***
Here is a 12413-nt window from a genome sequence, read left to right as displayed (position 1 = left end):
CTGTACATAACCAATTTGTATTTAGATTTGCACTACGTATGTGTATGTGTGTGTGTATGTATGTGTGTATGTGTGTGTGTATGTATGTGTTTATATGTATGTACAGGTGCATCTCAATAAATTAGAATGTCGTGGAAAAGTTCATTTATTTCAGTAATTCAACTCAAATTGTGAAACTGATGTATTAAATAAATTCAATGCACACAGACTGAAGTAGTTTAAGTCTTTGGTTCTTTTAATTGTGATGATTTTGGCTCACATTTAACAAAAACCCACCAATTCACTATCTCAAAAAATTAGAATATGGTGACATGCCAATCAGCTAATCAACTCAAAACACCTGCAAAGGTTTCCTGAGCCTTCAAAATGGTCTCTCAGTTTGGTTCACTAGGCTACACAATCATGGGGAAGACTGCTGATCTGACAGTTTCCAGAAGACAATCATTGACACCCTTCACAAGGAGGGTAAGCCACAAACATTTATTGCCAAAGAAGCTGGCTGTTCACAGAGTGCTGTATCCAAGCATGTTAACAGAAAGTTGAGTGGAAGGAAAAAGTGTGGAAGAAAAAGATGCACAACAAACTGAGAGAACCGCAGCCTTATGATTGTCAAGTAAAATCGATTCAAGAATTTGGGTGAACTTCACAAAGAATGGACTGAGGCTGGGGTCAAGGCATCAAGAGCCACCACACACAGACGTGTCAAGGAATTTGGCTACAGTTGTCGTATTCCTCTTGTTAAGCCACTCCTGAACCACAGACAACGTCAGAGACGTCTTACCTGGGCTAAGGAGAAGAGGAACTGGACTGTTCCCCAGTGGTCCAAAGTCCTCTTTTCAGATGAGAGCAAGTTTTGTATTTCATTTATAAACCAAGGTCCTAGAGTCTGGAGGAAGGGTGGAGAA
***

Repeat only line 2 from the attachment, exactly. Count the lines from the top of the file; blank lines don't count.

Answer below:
CTGTACATAACCAATTTGTATTTAGATTTGCACTACGTATGTGTATGTGTGTGTGTATGTATGTGTGTATGTGTGTGTGTATGTATGTGTTTATATGTATGTACAGGTGCATCTCAATAAATTAGAATGTCGTGGAAAAGTTCATTTATTTCAGTAATTCAACTCAAATTGTGAAACTGATGTATTAAATAAATTCAATGCACACAGACTGAAGTAGTTTAAGTCTTTGGTTCTTTTAATTGTGATGATTTTGGCTCACATTTAACAAAAACCCACCAATTCACTATCTCAAAAAATTAGAATATGGTGACATGCCAATCAGCTAATCAACTCAAAACACCTGCAAAGGTTTCCTGAGCCTTCAAAATGGTCTCTCAGTTTGGTTCACTAGGCTACACAATCATGGGGAAGACTGCTGATCTGACAGTTTCCAGAAGACAATCATTGACACCCTTCACAAGGAGGGTAAGCCACAAACATTTATTGCCAAAGAAGCTGGCTGTTCACAGAGTGCTGTATCCAAGCATGTTAACAGAAAGTTGAGTGGAAGGAAAAAGTGTGGAAGAAAAAGATGCACAACAAACTGAGAGAACCGCAGCCTTATGATTGTCAAGTAAAATCGATTCAAGAATTTGGGTGAACTTCACAAAGAATGGACTGAGGCTGGGGTCAAGGCATCAAGAGCCACCACACACAGACGTGTCAAGGAATTTGGCTACAGTTGTCGTATTCCTCTTGTTAAGCCACTCCTGAACCACAGACAACGTCAGAGACGTCTTACCTGGGCTAAGGAGAAGAGGAACTGGACTGTTCCCCAGTGGTCCAAAGTCCTCTTTTCAGATGAGAGCAAGTTTTGTATTTCATTTATAAACCAAGGTCCTAGAGTCTGGAGGAAGGGTGGAGAA